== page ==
This article was originally published in Prosperity Paths in February of 2001. It was written by Shanti Kaur Khalsa.
Sitting quietly on the roof of Dasmesh Sadan in Anandpur Sahib, India, sounds of the divine music of the Asa Di Var whisper sweetly through the dark in the early morning hours. From where I am sitting Takhat Keshgarh Sahib is one valley away, and I can clearly hear the melody.
I will be able to see the magnificent gold domes with the pink light of dawn. But for now, I am happy to sit in my own silence and listen to the blissful sounds of the kirtan, at peace with the thought that I am truly home.
What started as a prayer in the heart of the Siri Singh Sahib two years ago has now become a manifested reality. On January 1, 2001, the doors were opened to our own residential and training facility in the rural setting of Anandpur Sahib.
When the 3H0 Sikhs traveled to India in April 1999 to celebrate the 300th Anniversary of the birth of the Khalsa in Anandpur Sahib, all of us felt the familiar resonance in our soul. Anandpur Sahib is the place where it all began so long ago. This is where the 10th Sikh Master, Guru Gobind Singh, astonished the Sikhs and formed the nation of the Khalsa, the pure ones, who would live for righteousness and fight for peace and liberty.
So much of what defines who we are today, as a spiritual people, started here and that feeling of connectivity is undeniable. When the celebration ended, we left that sacred place with a heavy longing to return.
The Siri Singh Sahib felt this yearning also and knew that the time was coming for us to sink our roots into that soil. By Guru’s Grace, a beautiful piece of land was located and purchased. It sits on a hilly area, surrounded by farmland in the small neighborhood known as Buni. To the north, there is a direct view of the gold domes of Takhat Keshgarh Sahib, the place where Guru Gobind Singh created the Khalsa on Baisakhi 1699. Directly behind and to the south rises the glorious mountain peak of Nana Devi, the place where Guru Gobind Singh had a vision of the Goddess Durga.
All around is a view of the valleys and hills where Guru Gobind Singh and his people lived and fought, forging the Khalsa brotherhood that we know today.
It is here that the Siri Singh Sahib built Dasmesh Sadan, the new international center of learning. With the hard work and dedication of Soorya Kaur Khalsa, the beautiful house sits on the apex of a hill, commanding the surrounding countryside. With a white plaster profile and a red-tile roof, it is elegant and princely in appearance and comfortable in function. In the front of the estate are two round towers that rise three stories high. This is the lodging facility for students of future courses and yatras. Plans include two more towers and a swimming pool at the back of the estate.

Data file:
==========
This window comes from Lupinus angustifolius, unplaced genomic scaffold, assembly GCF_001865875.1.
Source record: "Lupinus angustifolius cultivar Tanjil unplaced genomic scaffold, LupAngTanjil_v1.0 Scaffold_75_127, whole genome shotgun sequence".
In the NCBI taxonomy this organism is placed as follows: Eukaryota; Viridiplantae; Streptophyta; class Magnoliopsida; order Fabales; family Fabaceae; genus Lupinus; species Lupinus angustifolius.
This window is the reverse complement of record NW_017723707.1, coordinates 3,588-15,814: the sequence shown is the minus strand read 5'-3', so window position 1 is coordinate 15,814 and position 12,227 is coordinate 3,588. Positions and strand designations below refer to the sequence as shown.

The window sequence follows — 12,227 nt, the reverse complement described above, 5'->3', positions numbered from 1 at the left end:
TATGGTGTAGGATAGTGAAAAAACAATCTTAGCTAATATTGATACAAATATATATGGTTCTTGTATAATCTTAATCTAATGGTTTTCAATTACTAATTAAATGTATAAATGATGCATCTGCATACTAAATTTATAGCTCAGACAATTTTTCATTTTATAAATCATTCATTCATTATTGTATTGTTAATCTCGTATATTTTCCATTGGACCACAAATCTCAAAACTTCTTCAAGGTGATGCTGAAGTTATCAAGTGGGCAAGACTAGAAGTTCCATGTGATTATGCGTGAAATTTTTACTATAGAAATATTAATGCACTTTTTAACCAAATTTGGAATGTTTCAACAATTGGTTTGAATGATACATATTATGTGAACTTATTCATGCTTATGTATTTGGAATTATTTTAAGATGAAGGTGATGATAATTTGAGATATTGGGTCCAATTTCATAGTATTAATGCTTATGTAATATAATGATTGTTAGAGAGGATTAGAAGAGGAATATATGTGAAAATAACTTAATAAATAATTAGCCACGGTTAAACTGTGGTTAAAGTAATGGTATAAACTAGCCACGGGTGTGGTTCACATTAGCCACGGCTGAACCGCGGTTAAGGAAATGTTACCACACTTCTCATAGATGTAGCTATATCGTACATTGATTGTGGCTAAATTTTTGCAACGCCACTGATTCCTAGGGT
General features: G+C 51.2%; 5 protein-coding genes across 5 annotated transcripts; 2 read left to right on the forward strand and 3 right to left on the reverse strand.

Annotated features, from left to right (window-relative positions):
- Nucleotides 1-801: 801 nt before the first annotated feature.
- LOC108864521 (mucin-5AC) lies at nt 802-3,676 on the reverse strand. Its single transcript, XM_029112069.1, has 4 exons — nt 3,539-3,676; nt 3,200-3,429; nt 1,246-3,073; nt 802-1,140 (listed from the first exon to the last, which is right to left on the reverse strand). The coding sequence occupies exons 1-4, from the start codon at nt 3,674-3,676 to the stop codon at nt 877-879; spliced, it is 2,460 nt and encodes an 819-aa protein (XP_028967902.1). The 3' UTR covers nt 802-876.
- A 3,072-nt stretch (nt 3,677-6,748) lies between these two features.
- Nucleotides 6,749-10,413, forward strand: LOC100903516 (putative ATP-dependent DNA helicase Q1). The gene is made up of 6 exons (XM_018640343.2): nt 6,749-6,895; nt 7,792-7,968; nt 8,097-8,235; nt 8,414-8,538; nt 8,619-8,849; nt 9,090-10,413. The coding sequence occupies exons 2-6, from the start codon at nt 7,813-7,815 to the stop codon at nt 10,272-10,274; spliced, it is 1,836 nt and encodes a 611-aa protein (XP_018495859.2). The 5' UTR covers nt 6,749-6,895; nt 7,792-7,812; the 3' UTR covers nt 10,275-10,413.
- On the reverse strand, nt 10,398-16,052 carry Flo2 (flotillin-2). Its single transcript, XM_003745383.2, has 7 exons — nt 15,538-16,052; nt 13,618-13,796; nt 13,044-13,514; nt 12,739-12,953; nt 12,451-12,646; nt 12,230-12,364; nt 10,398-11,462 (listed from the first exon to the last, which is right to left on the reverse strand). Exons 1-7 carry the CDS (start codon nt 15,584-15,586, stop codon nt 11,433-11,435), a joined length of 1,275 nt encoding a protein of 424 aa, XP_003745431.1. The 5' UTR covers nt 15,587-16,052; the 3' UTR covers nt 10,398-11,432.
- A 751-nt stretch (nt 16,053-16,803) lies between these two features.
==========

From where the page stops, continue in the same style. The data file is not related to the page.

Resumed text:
Dasmesh Sadan is a place to meditate and heal just by the nature of the land it sits on. Steeped in history and surrounded by beauty, it is a place that induces effortless meditation. When we first set foot in the house, we knew that something profound had occurred.
Every morning before the Siri Singh Sahib started the day, he opened the front doors of Dasmesh Sadan and said Ardas with folded hands before the vista of the dome of Takhat Keshgarh Sahib on the horizon. With grateful humility, we ended the ardas by bowing our heads to that holy throne.
On December 31, 2000, the Siri Singh Sahib invited people from all over the area to celebrate the coming new year with a midnight kirtan darbar. The best ragi and dadi jethas came and the kirtan was incredible. Over the next several days, Dasmesh Sadan hosted the children from Miri Piri Academy in a meditation course. This was the first of many such events and classes.
The future for Dasmesh Sadan is exciting. Master’s Touch, Kundalini Yoga Teacher Training, Sikh Dharma technology, meditation courses and personal sadhanas are all part of what is coming. The estate is perfectly suited for profound learning, deep healing and quiet meditation. It is a place to develop an intimate connection to the Guru and uncover your innate relationship with the Khalsa. It is a unique opportunity to discover personal solitude and community activity.
Above all, it is a place for us to call home in Anandpur Sahib, the city of bliss, and the birthplace of the Khalsa.